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Taxpayers Allowed to Use the Cash Method

The following taxpayers may use the cash method:

  • Individuals
  • Service businesses
  • Custom manufacturers
  • Qualified Personal Service Corporations
  • Farming businesses
  • C corporations with average annual gross receipts of $5 million or less for the three previous years
  • Partnerships with a C corporation as a partner with $5 million or less in average annual gross receipts for the three previous years.

1. Individuals:

Individuals may use the cash method.

2. Service Businesses:

A service business with average annual gross receipts of $10 million or less in the previous three years can use the cash method even if it sells merchandise related to the service or must use materials and supplies in the performance the service.

Example:

You provide a service and sell merchandise related to the service and would like to use the cash method for both activities.

You use only one set of books to account for both activities.

  • You're a sole proprietor.
  • You run a pool cleaning service.
  • In addition to cleaning pools, you sell pool supplies and pool recreational items out of a retail store.
  • Your average annual gross receipts for the last three years were under $10 million.
  • The pool service is your principal activity; it accounted for 70% of gross receipts in the prior year.
  • Sales of pool supplies and recreational items accounted for 30% of gross receipts in the prior year.
  • The retail part of your business is one of the five principal activities listed in the North American Industry Classification System (NAICS) codes as prohibited from using the cash method:
    • Retail
    • Wholesale
    • Manufacturing
    • Mining
    • Information industries

Result:

  • You can use the cash method for both the service and retail activities.
    • Even though the retail activity is a prohibited activity, in terms of using the cash method, it is not the principal business activity.

Had the retail activity been the principal activity, then, you must use the accrual method for both activities (assuming you only use one set of books to account for both activities).

Using two sets of books:

If you use two separate and complete sets of books to account for each activity, then, you could account for the eligible activity (the service) under the cash method.

However, you must account for the prohibited activity (retail sales) under the accrual method.

3. Custom Manufacturers:

If you operate a custom manufacturing business with average annual gross receipts of $10 million or less for the three previous years, you can use the cash method.

The cost of materials and supplies used in the performance of the service must be deducted when:

  • Provided to customers or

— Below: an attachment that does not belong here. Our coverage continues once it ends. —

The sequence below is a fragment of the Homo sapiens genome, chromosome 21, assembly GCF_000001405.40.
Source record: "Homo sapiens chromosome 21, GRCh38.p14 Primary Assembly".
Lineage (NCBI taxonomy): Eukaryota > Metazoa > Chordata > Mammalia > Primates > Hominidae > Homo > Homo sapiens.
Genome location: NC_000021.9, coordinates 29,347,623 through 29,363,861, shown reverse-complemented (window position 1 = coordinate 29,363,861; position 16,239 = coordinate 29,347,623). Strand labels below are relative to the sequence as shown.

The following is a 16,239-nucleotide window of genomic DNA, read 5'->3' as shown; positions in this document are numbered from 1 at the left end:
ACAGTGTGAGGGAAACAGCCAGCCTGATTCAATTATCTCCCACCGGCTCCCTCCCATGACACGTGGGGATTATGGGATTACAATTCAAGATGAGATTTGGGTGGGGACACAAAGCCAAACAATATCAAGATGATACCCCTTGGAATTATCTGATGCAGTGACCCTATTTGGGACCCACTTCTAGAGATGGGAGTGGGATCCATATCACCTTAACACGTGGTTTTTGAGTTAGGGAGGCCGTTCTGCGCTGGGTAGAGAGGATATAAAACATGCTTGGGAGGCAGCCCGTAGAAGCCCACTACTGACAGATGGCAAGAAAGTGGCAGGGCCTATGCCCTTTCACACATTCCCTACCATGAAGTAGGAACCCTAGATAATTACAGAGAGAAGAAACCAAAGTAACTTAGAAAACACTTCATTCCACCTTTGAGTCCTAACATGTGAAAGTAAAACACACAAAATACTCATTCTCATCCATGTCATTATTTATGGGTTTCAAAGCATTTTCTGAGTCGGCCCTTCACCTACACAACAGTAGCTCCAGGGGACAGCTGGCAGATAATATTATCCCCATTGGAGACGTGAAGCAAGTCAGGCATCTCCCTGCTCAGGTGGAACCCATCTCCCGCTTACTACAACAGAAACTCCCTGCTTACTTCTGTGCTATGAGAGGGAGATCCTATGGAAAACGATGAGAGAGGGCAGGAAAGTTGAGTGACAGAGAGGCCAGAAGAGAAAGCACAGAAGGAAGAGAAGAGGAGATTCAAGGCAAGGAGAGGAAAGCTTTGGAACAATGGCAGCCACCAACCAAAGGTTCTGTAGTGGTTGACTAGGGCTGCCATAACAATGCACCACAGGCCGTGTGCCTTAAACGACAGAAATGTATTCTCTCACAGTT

• When you pay for them,
  • Whichever is later.

Custom manufacturing refers to fabricating or modifying property upon demand in accordance with customer design or specifications.

4. A Qualified Personal Service Corporations (PSC) may use the cash method if it meets both the function and ownership tests:

Function Test:

At least 95% of its activities are in the performance of services in the fields of:

  • Accounting
  • Actuarial Science
  • Architecture
  • Consulting
  • Engineering (including surveying and mapping)
  • Health
  • Law
  • Performing Arts
  • Veterinary Services

Ownership Test:

At least 95% of its stock is owned, directly or indirectly at all times during the year by one or more of the following:

  • Employees performing services for the corporation in a field qualifying under the function test.
  • Retired employees who had performed services in those fields.
  • The estate of an employee described in (1) or (2).
  • Any other person who acquired the stock by reason of the death of an employee referred to in (1) or (2), but only for the 2-year period beginning on the date of death.

5. Farming Businesses:

Generally, a taxpayer engaged in the business of farming may use the cash method for its farming business.

Family corporations engaged in farming can use the cash method if gross receipts were $25 million or less for each tax year beginning after1985.

See publication 225, Farmer's Tax Guide, for more information.

Family corporation:

A family corporation is generally a corporation that meets one of the following ownership requirement:

  • Members of the same family own at least 50% of the total combined voting power of all classes of stock entitled to vote and at least 50% of the total shares of all other classes of stock of the corporation.
  • Members of two families have owned, directly or indirectly, since October 4, 1976, at least 65% of the total combined voting power of all classes of voting stock and at least 65% of the total shares of all other classes of the corporation's stock.
  • Members of three families have owned, directly or indirectly, since October 4, 1976, at least 50% of the total combined voting power of all classes of voting stock and at least 50% of the total shares of all other classes of the corporation's stock. For more information on family corporations, see Internal Revenue Code section 447.

6. Corporations and partnerships:

A C corporation or a partnership with a C corporation as a partner may use the cash method if:

  • The production, purchase, or sale of merchandise is not an income-producing factor, and
  • The corporation's average annual gross receipts for the three previous years were $5 million or less.